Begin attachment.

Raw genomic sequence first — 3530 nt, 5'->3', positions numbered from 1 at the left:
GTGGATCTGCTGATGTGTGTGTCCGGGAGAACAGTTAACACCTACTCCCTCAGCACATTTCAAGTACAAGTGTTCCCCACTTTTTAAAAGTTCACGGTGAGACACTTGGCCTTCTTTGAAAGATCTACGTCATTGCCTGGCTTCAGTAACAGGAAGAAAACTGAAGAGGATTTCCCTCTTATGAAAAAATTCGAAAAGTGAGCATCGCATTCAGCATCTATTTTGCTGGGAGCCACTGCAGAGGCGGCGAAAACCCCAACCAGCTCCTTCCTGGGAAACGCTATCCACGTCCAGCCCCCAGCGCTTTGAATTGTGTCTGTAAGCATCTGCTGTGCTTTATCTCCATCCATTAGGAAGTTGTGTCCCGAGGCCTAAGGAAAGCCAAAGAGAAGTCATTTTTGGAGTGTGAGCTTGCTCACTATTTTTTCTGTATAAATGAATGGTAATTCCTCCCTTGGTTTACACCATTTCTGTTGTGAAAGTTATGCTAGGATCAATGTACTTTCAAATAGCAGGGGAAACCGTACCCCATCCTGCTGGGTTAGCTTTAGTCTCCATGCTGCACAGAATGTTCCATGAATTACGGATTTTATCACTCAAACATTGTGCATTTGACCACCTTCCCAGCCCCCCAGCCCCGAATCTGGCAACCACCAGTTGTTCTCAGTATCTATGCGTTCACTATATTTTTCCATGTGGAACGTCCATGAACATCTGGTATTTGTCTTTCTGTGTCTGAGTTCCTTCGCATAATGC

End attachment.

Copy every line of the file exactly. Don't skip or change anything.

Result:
Raw genomic sequence first — 3530 nt, 5'->3', positions numbered from 1 at the left:
GTGGATCTGCTGATGTGTGTGTCCGGGAGAACAGTTAACACCTACTCCCTCAGCACATTTCAAGTACAAGTGTTCCCCACTTTTTAAAAGTTCACGGTGAGACACTTGGCCTTCTTTGAAAGATCTACGTCATTGCCTGGCTTCAGTAACAGGAAGAAAACTGAAGAGGATTTCCCTCTTATGAAAAAATTCGAAAAGTGAGCATCGCATTCAGCATCTATTTTGCTGGGAGCCACTGCAGAGGCGGCGAAAACCCCAACCAGCTCCTTCCTGGGAAACGCTATCCACGTCCAGCCCCCAGCGCTTTGAATTGTGTCTGTAAGCATCTGCTGTGCTTTATCTCCATCCATTAGGAAGTTGTGTCCCGAGGCCTAAGGAAAGCCAAAGAGAAGTCATTTTTGGAGTGTGAGCTTGCTCACTATTTTTTCTGTATAAATGAATGGTAATTCCTCCCTTGGTTTACACCATTTCTGTTGTGAAAGTTATGCTAGGATCAATGTACTTTCAAATAGCAGGGGAAACCGTACCCCATCCTGCTGGGTTAGCTTTAGTCTCCATGCTGCACAGAATGTTCCATGAATTACGGATTTTATCACTCAAACATTGTGCATTTGACCACCTTCCCAGCCCCCCAGCCCCGAATCTGGCAACCACCAGTTGTTCTCAGTATCTATGCGTTCACTATATTTTTCCATGTGGAACGTCCATGAACATCTGGTATTTGTCTTTCTGTGTCTGAGTTCCTTCGCATAATGC